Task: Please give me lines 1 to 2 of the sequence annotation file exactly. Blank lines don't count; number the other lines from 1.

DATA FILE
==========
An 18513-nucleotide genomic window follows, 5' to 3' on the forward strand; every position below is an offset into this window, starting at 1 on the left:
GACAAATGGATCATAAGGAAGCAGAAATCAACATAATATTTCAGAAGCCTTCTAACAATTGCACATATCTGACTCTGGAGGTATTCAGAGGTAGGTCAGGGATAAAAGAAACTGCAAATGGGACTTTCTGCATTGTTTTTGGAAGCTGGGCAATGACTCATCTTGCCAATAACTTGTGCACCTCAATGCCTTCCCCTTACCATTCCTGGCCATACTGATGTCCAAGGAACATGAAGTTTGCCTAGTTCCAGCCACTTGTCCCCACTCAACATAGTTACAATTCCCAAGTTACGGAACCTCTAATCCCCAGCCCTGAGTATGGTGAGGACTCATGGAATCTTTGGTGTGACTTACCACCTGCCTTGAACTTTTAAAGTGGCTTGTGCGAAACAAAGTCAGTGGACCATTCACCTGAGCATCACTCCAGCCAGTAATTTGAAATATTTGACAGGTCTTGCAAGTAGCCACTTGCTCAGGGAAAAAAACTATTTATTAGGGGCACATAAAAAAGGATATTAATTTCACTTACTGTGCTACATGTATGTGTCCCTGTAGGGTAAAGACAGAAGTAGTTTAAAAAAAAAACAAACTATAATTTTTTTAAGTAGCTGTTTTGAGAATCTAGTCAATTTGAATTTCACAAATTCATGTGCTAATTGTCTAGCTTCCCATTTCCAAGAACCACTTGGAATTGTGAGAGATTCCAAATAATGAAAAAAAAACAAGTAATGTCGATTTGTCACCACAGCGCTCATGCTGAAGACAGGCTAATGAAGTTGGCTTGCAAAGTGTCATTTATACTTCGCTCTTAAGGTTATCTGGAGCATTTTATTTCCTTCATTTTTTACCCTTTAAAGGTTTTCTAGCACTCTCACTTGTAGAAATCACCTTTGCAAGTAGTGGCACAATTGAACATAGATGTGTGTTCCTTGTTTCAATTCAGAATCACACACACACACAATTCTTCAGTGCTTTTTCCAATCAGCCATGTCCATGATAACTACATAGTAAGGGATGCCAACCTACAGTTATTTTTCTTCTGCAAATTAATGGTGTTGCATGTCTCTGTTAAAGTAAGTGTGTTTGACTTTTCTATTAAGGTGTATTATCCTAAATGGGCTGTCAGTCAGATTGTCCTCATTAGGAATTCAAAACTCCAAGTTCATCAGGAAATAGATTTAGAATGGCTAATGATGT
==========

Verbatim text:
An 18513-nucleotide genomic window follows, 5' to 3' on the forward strand; every position below is an offset into this window, starting at 1 on the left:
GACAAATGGATCATAAGGAAGCAGAAATCAACATAATATTTCAGAAGCCTTCTAACAATTGCACATATCTGACTCTGGAGGTATTCAGAGGTAGGTCAGGGATAAAAGAAACTGCAAATGGGACTTTCTGCATTGTTTTTGGAAGCTGGGCAATGACTCATCTTGCCAATAACTTGTGCACCTCAATGCCTTCCCCTTACCATTCCTGGCCATACTGATGTCCAAGGAACATGAAGTTTGCCTAGTTCCAGCCACTTGTCCCCACTCAACATAGTTACAATTCCCAAGTTACGGAACCTCTAATCCCCAGCCCTGAGTATGGTGAGGACTCATGGAATCTTTGGTGTGACTTACCACCTGCCTTGAACTTTTAAAGTGGCTTGTGCGAAACAAAGTCAGTGGACCATTCACCTGAGCATCACTCCAGCCAGTAATTTGAAATATTTGACAGGTCTTGCAAGTAGCCACTTGCTCAGGGAAAAAAACTATTTATTAGGGGCACATAAAAAAGGATATTAATTTCACTTACTGTGCTACATGTATGTGTCCCTGTAGGGTAAAGACAGAAGTAGTTTAAAAAAAAAACAAACTATAATTTTTTTAAGTAGCTGTTTTGAGAATCTAGTCAATTTGAATTTCACAAATTCATGTGCTAATTGTCTAGCTTCCCATTTCCAAGAACCACTTGGAATTGTGAGAGATTCCAAATAATGAAAAAAAAACAAGTAATGTCGATTTGTCACCACAGCGCTCATGCTGAAGACAGGCTAATGAAGTTGGCTTGCAAAGTGTCATTTATACTTCGCTCTTAAGGTTATCTGGAGCATTTTATTTCCTTCATTTTTTACCCTTTAAAGGTTTTCTAGCACTCTCACTTGTAGAAATCACCTTTGCAAGTAGTGGCACAATTGAACATAGATGTGTGTTCCTTGTTTCAATTCAGAATCACACACACACACAATTCTTCAGTGCTTTTTCCAATCAGCCATGTCCATGATAACTACATAGTAAGGGATGCCAACCTACAGTTATTTTTCTTCTGCAAATTAATGGTGTTGCATGTCTCTGTTAAAGTAAGTGTGTTTGACTTTTCTATTAAGGTGTATTATCCTAAATGGGCTGTCAGTCAGATTGTCCTCATTAGGAATTCAAAACTCCAAGTTCATCAGGAAATAGATTTAGAATGGCTAATGATGT